Tag Archives: rick moore

Tommy Bolin – Whirlwind

Tommy Bolin was on the fast-track to becoming a classic rock legend when he succumbed to rock ‘n’ roll excess in 1976. As the man who had played in the James Gang and Deep Purple, as well as on landmark jazz fusion albums, by the time he was 25, Bolin worked constantly and was touring behind his second solo album at the time of his death. Now, producer Greg Hampton and Bolin’s brother Johnnie, drummer for Black Oak Arkansas, have produced Whirlwind, a two-CD set of rehearsal …
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Matt Brock – From the Land of Shadows

It seems like an album by another contemporary Christian artist is released every day, and while they mostly seem sincere and worshipful they just don’t seem to have a lot of spark anymore. But the new album from Matt Brock, From the Land of Shadows, is an exciting exception. Obviously not a big-budget recording, the album didn’t need to be big-budget to carry the enthusiasm and talent of a young artist who deserves that major break. Writing or co-writing all the material, and playing many…
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Steve Hillage – Live In England 1979

He was never as progressive as Steve Howe or as pretty as Peter Frampton, but Steve Hillage is an interesting British guitar player who has never gotten the attention or due he deserves. Associated most frequently with England’s “Canterbury Scene,” a group of musicians somewhat on the periphery of what the scores of other British musicians, from Yes to Humble Pie, were doing, Hillage was his own man and never enjoyed the success, especially on American radio, that so many of his …
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Truth & Salvage Co. Touring Behind New Album

Truth & Salvage Co., formed in Los Angeles and now based in Nashville, is preparing to embark on a six-week tour in support of their new album, Pick Me Up, the follow-up to their self-titled album produced by Black Crowes frontman Chris Robinson. The band’s sound has been called everything from roots rock to Americana; in other words, they’ve been lumped in with genres that include acts that sound like anyone from The Band to any number of T-Bone Burnett-produced acts. In the…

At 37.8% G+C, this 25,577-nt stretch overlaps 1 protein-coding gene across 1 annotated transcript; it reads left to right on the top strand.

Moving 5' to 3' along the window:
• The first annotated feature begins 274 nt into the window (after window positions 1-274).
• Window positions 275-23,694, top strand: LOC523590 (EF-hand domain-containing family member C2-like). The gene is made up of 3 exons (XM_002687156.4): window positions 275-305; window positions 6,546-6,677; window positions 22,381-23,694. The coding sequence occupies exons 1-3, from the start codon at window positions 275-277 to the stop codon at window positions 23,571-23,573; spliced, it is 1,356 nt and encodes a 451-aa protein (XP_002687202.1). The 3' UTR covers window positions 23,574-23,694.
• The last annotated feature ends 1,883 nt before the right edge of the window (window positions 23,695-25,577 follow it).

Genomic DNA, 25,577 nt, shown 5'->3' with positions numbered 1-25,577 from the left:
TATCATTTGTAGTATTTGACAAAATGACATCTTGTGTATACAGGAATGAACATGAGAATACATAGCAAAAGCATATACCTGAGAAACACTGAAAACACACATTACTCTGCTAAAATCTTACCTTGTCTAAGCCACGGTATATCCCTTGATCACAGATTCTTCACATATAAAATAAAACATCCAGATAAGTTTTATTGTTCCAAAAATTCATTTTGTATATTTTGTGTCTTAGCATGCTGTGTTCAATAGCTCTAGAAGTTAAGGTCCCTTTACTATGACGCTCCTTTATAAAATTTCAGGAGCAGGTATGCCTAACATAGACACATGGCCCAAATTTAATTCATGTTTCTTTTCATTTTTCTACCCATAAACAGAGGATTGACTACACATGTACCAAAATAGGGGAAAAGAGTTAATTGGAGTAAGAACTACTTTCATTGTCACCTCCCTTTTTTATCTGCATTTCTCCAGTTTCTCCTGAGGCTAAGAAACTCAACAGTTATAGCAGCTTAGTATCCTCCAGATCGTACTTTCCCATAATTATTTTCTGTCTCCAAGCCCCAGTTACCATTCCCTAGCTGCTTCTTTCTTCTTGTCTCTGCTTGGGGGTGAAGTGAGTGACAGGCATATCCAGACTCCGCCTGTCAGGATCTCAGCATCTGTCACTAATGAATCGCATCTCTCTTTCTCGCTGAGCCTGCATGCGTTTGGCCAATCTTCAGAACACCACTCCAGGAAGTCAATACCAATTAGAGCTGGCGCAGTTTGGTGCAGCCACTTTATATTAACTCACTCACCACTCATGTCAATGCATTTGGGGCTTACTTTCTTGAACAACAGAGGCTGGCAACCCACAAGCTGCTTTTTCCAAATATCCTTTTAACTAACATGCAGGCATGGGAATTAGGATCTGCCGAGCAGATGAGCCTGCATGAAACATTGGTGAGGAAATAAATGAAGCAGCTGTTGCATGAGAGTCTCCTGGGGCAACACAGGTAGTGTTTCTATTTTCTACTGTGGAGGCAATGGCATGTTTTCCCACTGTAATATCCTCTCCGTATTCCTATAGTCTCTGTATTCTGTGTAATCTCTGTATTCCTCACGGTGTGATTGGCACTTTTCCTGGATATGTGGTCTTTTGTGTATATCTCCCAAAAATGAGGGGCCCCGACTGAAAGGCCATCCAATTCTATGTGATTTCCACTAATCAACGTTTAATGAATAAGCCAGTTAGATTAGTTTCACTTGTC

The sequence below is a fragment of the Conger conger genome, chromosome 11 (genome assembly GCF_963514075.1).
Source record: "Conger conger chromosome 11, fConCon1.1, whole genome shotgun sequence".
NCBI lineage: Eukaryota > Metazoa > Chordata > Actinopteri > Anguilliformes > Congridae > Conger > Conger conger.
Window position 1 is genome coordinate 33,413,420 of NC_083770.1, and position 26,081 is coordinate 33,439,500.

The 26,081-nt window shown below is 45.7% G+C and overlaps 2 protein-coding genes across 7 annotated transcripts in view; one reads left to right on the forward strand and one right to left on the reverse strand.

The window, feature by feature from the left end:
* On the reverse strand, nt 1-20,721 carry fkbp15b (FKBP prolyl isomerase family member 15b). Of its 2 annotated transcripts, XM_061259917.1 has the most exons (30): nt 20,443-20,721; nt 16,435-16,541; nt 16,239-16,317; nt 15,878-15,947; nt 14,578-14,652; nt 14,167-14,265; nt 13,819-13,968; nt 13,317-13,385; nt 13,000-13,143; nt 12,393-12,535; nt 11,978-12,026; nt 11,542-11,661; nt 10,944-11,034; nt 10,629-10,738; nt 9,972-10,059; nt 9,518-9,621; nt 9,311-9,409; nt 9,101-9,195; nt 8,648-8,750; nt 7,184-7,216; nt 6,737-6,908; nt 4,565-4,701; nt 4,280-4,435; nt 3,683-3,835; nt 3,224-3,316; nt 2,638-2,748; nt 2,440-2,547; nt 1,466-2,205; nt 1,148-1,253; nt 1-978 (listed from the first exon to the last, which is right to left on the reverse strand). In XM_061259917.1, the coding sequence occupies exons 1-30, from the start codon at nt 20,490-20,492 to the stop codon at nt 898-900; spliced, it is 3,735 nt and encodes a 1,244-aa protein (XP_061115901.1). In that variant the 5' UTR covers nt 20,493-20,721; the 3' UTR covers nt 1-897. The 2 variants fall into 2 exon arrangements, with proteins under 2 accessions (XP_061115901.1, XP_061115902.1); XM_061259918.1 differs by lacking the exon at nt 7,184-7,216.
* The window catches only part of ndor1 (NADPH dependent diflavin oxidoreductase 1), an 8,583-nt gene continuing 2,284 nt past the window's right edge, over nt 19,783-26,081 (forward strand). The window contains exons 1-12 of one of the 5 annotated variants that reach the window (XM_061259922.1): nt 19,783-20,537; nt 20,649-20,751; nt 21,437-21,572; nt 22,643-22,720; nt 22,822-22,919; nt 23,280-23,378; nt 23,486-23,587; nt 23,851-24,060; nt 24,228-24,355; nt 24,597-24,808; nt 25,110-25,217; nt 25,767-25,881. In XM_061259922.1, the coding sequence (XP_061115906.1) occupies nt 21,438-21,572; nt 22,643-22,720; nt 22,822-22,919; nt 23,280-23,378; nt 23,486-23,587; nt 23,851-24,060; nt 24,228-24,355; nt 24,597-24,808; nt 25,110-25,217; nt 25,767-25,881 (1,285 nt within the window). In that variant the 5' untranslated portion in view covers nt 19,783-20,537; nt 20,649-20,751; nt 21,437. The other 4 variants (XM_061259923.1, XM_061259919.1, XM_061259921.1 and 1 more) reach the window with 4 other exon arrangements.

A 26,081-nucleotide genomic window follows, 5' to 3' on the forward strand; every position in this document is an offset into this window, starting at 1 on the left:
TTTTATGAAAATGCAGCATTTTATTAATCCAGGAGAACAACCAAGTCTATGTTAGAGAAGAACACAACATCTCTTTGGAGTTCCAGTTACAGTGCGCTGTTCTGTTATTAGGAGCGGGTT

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Steve Hunter – The Manhattan Blues Project

As a veteran of the twin guitar attack of Alice Cooper’s band (with Dick Wagner), Steve Hunter has never really been recognized for a lot more than that. But on The Manhattan Blues Project, Hunter shows a completely different side of himself as a musician, with 12 instrumental tracks that are laid back and introspective but with an edge. This album isn’t exactly new age, but it’s also not exactly what one would expect from a classic rock legend. Guest guitarists like Michael Lee Firkins, Chickenfoot’s…
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Andrew Combs and the New Face of Nashville

For a journalist, it gets a little wearisome for me to write about singer-songwriter after singer-songwriter, since practically anyone who can afford a guitar and a tuner can call themselves one. And it becomes equally boring – and usually foolish – to constantly compare these writers to Steve Earle or Townes Van Zandt or Hank or The Hag. At least until I hear somebody who’s the real deal. Andrew Combs is the real deal. He writes what he lives and sings like he needs to do it…
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Slaid Cleaves – Still Fighting the War

Slaid Cleaves is one of the under-the-radar Americana figures who really does deserve the accolades he gets, and doesn’t deserve the dearth of commercial success he has long lived with. On Still Fighting the War, an album inspired by the plight of a soldier dealing with PTSD, Cleaves addresses the struggles of everyone in America, rich or poor, blessed or not, intentionally or not, to great effect. Standout songs like the title track, the minor-key “Gone” and the John Prine-inspired “Whim of Iron…